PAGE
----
Find of 50 puppies linked with farms
It is believed about 50 puppies found in two cars in Dublin yesterday were being sent to the United Kingdom from Irish puppy farms.
According to the Dublin Society for Prevention of Cruelty to Animals, the find was one of the biggest in recent years.
Some of the dogs were found suffering treatable conditions such as mange, ear mites, fleas, eye infections and parasitic infections. Many of the pups, found on the old Malahide Road in the Coolock area, had their tails docked and their dew claws - also referred to as dogs' thumbs - removed.
Since being rescued, some of the pups have been receiving treatment from the DSPCA for minor infections.
Several of the puppies are receiving special care as they were removed from their mothers at too young an age. None of the pups were microchipped, making it impossible to trace their original owners and breeders.
Two men were arrested at the scene and taken to Coolock Garda station.
Finds such as this are especially problematic at this time of year, said Gillian Bird, the DSPCA's head of education, media and public relations.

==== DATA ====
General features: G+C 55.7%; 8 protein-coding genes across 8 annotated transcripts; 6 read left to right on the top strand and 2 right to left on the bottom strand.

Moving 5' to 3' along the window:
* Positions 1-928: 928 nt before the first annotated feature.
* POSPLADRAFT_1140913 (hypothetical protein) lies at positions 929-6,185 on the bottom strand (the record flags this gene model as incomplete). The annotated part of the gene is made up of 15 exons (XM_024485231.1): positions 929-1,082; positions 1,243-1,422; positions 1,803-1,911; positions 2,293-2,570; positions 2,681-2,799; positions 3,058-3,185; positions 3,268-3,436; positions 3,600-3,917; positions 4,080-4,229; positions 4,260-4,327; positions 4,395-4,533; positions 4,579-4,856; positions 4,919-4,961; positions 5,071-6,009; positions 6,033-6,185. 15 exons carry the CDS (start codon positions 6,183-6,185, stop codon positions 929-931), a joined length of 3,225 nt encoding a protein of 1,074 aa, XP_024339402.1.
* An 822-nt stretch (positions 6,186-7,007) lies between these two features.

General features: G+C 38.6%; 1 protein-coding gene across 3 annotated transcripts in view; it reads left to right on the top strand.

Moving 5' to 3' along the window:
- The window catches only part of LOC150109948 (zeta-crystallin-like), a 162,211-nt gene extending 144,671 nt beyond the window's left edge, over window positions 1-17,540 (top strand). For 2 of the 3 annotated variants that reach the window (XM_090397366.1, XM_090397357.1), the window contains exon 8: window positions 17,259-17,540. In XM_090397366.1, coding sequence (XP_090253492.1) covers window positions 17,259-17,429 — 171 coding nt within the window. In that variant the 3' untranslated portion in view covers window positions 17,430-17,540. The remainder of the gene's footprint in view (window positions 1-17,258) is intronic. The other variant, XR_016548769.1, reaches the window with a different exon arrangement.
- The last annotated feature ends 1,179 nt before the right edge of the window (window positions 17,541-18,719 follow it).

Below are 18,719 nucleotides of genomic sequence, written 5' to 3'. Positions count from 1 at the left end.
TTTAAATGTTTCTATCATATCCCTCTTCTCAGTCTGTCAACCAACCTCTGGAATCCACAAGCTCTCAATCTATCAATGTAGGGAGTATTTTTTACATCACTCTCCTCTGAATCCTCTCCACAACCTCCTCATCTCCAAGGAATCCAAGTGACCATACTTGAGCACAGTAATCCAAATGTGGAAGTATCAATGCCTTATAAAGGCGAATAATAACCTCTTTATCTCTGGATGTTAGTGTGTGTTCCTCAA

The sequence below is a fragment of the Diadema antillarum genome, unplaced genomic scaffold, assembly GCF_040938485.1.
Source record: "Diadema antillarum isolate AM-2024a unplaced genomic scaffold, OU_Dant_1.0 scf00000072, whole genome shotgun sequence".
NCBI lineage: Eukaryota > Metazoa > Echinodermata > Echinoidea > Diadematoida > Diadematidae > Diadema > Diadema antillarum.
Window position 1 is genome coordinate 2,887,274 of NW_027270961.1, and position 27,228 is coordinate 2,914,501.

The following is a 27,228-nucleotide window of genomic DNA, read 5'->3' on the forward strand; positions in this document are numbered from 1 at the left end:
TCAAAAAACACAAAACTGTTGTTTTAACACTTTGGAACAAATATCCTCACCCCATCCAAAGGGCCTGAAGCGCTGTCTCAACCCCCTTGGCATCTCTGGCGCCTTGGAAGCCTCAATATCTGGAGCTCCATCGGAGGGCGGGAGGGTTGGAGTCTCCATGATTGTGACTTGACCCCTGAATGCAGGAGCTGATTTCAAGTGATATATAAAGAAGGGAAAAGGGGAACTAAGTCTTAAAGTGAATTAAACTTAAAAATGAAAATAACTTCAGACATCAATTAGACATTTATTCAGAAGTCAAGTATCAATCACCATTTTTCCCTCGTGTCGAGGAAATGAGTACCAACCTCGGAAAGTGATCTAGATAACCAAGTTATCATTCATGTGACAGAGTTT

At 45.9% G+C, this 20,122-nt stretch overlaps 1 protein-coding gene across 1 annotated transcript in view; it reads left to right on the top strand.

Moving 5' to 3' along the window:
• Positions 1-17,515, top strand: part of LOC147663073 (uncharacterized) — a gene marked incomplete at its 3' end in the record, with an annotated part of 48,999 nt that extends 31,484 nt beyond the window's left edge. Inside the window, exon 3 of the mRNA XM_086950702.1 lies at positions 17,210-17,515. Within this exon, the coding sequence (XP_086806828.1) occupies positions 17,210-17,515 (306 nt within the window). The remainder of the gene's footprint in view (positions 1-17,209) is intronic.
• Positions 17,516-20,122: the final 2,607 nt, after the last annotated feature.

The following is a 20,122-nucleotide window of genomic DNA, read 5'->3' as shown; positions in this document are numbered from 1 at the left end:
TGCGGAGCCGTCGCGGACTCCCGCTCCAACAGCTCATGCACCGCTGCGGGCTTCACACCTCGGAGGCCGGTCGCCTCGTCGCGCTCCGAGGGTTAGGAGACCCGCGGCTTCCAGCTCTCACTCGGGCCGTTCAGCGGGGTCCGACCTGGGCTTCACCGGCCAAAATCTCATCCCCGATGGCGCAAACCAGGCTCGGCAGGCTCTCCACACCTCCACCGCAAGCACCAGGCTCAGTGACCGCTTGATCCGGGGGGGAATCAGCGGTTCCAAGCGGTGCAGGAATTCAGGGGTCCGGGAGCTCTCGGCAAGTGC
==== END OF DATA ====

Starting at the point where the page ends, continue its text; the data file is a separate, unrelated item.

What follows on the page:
“We are not seeing huge amounts of it, but it is something that is always there, especially when it is coming up to Christmas and people want to give puppies as presents,” she said.
Ms Bird said the case is under investigation and the puppies, including a mixture of spaniels, labradors and Jack Russell terriers, will not be rehomed until the investigation is compete. The public will be notified when the dogs can be adopted, she said.
“When the dogs are ready to go to new homes, we will put it up on our website and our Facebook page, so please do not get in contact with us [at this time] looking to take any of the dogs home.”
If people are suspicious that there may be a puppy farm near them, they are encouraged to contact the DSPCA or their local SPCA, Ms Bird said.
“We would also say that you should not buy a dog just because you feel sorry for it or if it is not in a good condition. Take down all the details and where it is being sold and report it to us,” she said.
DSPCA chief executive Brian Gillen has asked people to be cautious of where they buy their dogs. “With so many online sources of pups these days the public need to be vigilant,” he said.
“Do not buy from the boot of a car or a van, and always arrange to meet the puppy with its parents at the breeder's home – the conditions the mother is living in is a good indication of the health and welfare of the animals.”